Logging on conservation land might sound contradictory at first, but timber harvests just completed on two Southeast Land Trust-owned properties illustrate how active management advances three of the Land Trust’s objectives: protect and enhance wildlife habitat, practice long-term sustainable forest management, and create opportunities for passive recreation. Despite common objectives, the two logging operations are “really quite different in goals and methodology,” explained Phil Auger, Land Manager for the Land Trust.
MAST ROAD NATURAL AREA
“Here, it’s like pulling out the weedy carrots so the rest grow better,” he said as we toured Mast Road Natural Area in Epping on a snowy January day. Indeed, trees marked with blue paint for this “harvest” were surprisingly sparse; Auger chuckled at the contracted forester’s light-handed approach--even by Auger’s own standards.
Update: On March 13th voters unanimously supported the 38-acre Short property conservation easement purchase by appropraiting an addition $175,000 toward the purchase. These beloved trails will remain publicly accessible, and the Southeast Land Trust will hold the easement on this property.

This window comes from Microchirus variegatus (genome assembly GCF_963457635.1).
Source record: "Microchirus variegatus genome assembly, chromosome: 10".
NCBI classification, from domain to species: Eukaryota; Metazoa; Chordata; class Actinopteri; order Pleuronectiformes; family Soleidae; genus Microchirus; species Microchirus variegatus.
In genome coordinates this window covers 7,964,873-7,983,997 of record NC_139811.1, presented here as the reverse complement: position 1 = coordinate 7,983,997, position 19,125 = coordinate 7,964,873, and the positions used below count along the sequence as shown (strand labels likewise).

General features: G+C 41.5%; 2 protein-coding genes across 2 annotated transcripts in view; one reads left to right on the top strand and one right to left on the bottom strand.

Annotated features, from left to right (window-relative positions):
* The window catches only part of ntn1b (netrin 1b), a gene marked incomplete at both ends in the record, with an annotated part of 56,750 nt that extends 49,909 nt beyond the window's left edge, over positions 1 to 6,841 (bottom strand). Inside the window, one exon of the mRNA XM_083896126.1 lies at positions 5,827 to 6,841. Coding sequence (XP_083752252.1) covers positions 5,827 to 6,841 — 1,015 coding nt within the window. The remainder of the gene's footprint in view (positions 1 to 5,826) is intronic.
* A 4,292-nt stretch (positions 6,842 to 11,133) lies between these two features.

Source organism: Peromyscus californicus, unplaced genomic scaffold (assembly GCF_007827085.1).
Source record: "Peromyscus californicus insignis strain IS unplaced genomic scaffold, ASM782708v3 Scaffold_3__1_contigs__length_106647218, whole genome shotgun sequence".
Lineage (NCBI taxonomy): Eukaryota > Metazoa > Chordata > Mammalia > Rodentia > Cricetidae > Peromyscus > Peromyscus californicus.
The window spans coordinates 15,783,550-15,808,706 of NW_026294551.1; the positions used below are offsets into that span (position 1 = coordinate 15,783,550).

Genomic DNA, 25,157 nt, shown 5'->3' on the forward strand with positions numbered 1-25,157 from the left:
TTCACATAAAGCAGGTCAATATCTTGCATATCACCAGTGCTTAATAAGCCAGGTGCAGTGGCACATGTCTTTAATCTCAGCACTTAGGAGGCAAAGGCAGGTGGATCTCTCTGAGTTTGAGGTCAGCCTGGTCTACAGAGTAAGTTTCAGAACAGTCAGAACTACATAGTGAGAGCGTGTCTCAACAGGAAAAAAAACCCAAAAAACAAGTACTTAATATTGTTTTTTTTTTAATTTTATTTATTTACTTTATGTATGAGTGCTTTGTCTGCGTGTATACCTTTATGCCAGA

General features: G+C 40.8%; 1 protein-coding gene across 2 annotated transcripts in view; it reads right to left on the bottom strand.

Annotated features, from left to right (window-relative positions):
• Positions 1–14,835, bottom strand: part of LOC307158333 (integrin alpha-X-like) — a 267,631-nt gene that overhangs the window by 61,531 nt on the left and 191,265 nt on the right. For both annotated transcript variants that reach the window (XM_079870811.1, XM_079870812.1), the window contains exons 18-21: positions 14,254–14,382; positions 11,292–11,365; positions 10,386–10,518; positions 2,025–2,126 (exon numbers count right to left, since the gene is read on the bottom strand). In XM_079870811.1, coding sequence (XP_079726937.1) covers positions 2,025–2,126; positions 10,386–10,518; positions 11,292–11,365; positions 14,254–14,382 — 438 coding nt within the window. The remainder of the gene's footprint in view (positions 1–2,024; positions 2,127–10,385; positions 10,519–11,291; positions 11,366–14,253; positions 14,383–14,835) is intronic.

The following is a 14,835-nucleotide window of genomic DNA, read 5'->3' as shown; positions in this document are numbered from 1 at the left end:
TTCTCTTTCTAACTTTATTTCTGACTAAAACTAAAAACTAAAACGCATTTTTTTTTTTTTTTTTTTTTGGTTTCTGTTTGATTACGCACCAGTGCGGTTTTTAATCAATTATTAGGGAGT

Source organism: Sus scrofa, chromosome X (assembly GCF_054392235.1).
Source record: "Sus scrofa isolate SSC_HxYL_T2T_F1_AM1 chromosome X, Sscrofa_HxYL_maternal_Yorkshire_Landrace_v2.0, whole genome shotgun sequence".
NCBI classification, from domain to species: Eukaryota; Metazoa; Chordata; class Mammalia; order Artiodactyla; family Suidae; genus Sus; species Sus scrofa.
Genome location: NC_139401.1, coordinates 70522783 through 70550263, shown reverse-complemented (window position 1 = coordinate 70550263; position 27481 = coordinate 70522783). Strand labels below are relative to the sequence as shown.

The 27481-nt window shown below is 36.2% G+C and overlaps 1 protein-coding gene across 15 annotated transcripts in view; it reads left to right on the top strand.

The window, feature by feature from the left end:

Where is the Short Property?
The Short Property is a 38-acre tract of land located off Scamman Road and adjacent to the back of the Barker Farm and near the Gordon Barker Town Forest. The property has many trails that connect with those on town land, including Stratham Hill Park. When hiking or biking along the wonderful trail system in the Town Forest and Park, you may not even have realized that you have crossed onto the Short property, where the Shorts have graciously built trails and allowed public access.
$37,980.50 raised of $50,000 goal!
Almost there! $26,075 raised of $27,000 goal!
|$6,138.50 raised of $24,000 goal!|